Winter came knocking early this year with our first snow in November. This early winter wonderland brought with it many joyful cries from children getting a “snow day” and adults grumbling about the traffic and snow plows. As we pull out our shovels, dust off our snow boots, and stock up on hot chocolate and marshmallows, it is important to remember that winter weather contributes to all sorts of injuries.
Snow, sleet and ice on the roads were involved in over half a million motor vehicle accidents, approximately 150,000 injuries, and almost 2000 deaths from 2002 to 2012. These same conditions also increase the risk for injuries due to slips and falls. Fractures of the forearm, wrist and hand are the most common injuries in a slip-and-fall scenario. Simple measures such as following the rules of the road and being cautious on roads and sidewalks during severe weather go a long way in avoiding collisions and missteps.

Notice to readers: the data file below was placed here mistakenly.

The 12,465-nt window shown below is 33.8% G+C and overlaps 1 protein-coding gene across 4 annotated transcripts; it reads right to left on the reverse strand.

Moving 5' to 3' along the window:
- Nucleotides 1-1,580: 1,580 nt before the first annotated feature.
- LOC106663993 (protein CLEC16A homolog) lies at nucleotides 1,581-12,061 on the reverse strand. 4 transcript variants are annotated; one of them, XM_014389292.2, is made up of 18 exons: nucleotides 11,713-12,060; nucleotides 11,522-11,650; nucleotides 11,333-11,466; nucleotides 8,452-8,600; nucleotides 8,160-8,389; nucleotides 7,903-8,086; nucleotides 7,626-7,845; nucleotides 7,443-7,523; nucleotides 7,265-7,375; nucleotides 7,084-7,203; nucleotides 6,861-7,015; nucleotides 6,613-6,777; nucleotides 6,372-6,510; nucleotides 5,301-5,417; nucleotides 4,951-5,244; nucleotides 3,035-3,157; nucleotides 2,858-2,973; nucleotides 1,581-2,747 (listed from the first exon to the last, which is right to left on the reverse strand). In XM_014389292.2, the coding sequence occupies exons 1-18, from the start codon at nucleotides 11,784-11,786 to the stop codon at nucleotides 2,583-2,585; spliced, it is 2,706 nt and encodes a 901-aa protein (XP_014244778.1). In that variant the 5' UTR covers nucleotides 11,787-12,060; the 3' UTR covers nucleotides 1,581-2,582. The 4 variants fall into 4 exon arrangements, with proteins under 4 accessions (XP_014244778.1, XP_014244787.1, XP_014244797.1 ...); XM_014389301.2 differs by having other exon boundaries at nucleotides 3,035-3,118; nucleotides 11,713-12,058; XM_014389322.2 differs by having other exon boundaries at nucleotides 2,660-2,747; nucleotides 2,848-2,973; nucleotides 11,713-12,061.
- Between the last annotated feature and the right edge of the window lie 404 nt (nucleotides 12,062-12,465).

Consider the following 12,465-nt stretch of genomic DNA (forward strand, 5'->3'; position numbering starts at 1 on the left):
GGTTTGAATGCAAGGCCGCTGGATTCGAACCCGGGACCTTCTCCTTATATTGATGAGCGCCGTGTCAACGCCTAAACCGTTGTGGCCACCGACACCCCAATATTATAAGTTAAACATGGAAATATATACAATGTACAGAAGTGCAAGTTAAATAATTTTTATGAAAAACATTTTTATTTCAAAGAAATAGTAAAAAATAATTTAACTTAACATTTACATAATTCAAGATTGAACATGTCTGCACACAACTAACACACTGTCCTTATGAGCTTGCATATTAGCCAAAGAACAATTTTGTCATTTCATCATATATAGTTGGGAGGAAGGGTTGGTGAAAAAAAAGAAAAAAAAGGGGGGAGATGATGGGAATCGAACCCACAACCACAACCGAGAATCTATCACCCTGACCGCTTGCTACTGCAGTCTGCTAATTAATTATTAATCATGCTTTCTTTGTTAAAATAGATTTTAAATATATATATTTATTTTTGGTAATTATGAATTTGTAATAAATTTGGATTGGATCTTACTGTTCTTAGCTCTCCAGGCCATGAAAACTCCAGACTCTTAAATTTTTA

The cold itself can be a culprit. Frost-bite occurs when the skin and tissues deep in the skin become frozen. Fingers, toes, ears, nose, and exposed areas of skin are most commonly affected. Symptoms may include numbness, burning and color change in the affected area. In severe cases, the nerves, muscles, and bones can become involved and require amputation. Children should be appropriately dressed for the weather with multiple dry layers, mittens/gloves, warm boots and coverings for the head and ears.
At Cincinnati Children’s we want you and your family to stay safe this winter season. In the event of an injury, the Department of Radiology can offer a broad range of services including x-rays, ultrasound, CT, MRI and nuclear medicine scans. We provide care for your child 24 hours a day, 7 days a week, rain or shine (or snow or sleet.) Our skilled staff includes nurses, technologists, and other clinical staff with experience in working with children. Our radiologists have additional knowledge and training in imaging pediatric patients as well as leading imaging research on various types of traumatic injuries. Cincinnati Children’s is designated as a level 1 trauma center, which means we’re able to handle the most severe traumatic injuries in children. Our expert radiology staff works as part of this team to ensure the very best care for your children should they need it.
Contributed by Dr. Michael Aquino and edited by Catherine Leopard (CCLSS).
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